I bled for the next three days, with wads of blood-soaked gauze in my mouth, packed tight over my ex-molars.

When I went back, I asked them what they did to me. They said that my teeth were impacted so tightly that they couldn’t extract them with pliers — they had to use a chisel and hammer to break the tooth in half and pull it out in pieces!

Is that gross and horrible enough for you?

I guess it’d be better now, on the whole. 1977 and 2007 are worlds away in dental technology.


31 posted on 08/21/2007 5:56:43 PM PDT by Harpo Speaks (Honk! Honk! Honk! Either it's foggy out, or make that a dozen hard boiled eggs.)
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Comment #32 Removed by Moderator

To: Coleus

Can somebody recommend a dentist that will do that for me, free?

Ya’ see, I served 20-plus years in the Corps, and when I signed up, was promised free medical and dental care when I retired.

Well, I retired 17 years ago; my medical care is not free (need Tri-Care which costs me a bunch of dough), and the dental care is not an option.

Semper Fidelis,
fontman


33 posted on 08/21/2007 5:58:19 PM PDT by fontman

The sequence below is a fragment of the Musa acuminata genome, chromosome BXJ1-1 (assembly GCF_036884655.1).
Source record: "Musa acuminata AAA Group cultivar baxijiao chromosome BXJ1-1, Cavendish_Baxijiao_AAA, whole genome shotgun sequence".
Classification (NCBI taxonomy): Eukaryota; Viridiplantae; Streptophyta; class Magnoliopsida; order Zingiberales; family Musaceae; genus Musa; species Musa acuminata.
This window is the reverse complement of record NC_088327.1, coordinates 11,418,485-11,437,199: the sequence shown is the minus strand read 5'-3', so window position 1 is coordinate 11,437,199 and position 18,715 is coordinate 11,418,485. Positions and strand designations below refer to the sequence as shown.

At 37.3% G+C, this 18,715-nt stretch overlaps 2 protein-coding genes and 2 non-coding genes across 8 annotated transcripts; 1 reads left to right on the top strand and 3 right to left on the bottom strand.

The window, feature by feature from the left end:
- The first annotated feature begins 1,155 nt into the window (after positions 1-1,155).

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To: Coleus

At eighteen; a teenage girl BTW, I had a severely impacted upper wisdom tooth pulled with nothing more than a shot of Novocain. The dentist said, “You’re going to feel some pressure.” and as quickly as I could mumble, “how much pressure?” it was all over. I didn’t have to take more than an aspirin afterward and I even went to work that same evening.

He should talk to some woman who gave birth to an eight pound baby after eighteen hours of hard labor then get back to us on “I was fully conscious during the brutal and traumatic removal process.”

Silvio Laccetti is a whoose!


34 posted on 08/21/2007 5:58:29 PM PDT by Caramelgal (Rely on the spirit and meaning of the teachings, not on the words or superficial interpretations)
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To: umgud

My brother, a dentist(gasp) pulled mine in dental school....took him 3 hours.....

The staff had given me a huge shot of vallium.....

I laughed most of the time....

There is nothing they can do to your mouth that is pain free.....including cleaning....

Man-up or let em rot.....but no whining please.....


35 posted on 08/21/2007 6:01:06 PM PDT by glasseye
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To: Coleus